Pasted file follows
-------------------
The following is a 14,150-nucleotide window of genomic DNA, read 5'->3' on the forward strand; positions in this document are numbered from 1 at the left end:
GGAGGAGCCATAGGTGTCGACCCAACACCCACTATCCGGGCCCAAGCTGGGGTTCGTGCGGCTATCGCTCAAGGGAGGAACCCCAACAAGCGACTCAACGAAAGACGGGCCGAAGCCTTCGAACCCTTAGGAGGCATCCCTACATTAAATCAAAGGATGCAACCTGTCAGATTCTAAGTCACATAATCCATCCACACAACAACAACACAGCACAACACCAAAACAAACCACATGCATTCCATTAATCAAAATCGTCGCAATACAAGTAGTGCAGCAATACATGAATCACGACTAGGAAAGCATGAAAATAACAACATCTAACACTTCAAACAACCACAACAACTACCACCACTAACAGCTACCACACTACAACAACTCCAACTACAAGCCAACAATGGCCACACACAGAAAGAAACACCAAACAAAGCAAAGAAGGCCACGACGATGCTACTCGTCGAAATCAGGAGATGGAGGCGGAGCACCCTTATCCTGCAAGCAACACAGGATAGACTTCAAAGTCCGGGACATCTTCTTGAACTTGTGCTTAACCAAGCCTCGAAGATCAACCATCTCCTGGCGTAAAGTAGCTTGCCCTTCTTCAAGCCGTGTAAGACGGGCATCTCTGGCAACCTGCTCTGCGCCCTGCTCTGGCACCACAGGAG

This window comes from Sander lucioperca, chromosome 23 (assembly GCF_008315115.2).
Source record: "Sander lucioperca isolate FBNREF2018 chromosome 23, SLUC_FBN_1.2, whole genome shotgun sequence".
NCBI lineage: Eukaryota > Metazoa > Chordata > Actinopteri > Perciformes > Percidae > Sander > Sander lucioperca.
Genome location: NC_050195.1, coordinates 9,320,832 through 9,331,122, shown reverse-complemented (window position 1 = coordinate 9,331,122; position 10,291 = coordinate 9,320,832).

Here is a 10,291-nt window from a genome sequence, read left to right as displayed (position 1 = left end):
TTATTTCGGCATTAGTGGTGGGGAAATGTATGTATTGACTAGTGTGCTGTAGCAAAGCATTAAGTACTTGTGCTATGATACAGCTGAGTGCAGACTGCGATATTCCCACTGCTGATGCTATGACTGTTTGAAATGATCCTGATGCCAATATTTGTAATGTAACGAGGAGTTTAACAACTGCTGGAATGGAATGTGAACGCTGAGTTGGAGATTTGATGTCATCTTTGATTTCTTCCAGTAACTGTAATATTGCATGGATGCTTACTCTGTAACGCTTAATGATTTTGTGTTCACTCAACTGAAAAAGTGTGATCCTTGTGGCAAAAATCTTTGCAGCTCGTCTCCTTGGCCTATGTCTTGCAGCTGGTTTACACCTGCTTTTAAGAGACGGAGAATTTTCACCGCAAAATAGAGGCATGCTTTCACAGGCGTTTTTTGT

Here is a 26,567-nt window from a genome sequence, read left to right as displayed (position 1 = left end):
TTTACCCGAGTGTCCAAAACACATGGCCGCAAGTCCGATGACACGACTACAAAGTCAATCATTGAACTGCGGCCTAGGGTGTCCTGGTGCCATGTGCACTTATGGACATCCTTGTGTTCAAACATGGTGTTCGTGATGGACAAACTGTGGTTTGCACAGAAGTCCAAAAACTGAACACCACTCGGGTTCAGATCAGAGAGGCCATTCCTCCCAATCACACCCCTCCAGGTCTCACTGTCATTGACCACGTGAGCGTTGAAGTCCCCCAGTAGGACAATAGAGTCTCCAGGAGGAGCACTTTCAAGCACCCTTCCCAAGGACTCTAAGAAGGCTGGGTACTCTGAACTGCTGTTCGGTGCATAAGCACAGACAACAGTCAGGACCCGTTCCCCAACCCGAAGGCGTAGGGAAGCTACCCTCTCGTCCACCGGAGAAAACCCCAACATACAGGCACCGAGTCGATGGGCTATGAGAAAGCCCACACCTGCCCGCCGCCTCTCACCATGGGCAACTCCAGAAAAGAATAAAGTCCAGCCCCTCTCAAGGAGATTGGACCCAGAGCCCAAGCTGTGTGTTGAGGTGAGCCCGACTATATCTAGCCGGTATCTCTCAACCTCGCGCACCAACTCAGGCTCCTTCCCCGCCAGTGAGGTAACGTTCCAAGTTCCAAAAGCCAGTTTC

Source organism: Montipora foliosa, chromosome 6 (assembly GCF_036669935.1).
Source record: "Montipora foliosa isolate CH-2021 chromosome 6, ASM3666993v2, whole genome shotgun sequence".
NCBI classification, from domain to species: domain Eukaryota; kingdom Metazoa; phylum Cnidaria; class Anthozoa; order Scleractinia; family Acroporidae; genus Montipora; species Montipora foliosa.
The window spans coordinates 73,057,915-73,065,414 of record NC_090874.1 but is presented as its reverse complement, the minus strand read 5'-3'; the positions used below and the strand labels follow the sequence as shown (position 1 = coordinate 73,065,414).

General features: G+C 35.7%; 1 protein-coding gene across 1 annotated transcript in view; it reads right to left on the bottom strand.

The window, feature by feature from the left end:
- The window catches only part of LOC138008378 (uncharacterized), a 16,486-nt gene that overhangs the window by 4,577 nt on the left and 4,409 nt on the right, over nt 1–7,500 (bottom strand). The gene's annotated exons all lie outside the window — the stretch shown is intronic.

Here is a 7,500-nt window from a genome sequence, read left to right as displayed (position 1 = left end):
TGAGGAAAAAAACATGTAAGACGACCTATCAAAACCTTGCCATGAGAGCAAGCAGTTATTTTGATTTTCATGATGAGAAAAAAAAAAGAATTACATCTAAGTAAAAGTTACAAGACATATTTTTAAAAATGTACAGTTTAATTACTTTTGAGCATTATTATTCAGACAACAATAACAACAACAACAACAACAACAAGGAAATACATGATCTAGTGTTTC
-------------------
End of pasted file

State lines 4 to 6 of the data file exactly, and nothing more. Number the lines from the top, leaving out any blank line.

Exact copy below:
Source record: "Sander lucioperca isolate FBNREF2018 chromosome 23, SLUC_FBN_1.2, whole genome shotgun sequence".
NCBI lineage: Eukaryota > Metazoa > Chordata > Actinopteri > Perciformes > Percidae > Sander > Sander lucioperca.
Genome location: NC_050195.1, coordinates 9,320,832 through 9,331,122, shown reverse-complemented (window position 1 = coordinate 9,331,122; position 10,291 = coordinate 9,320,832).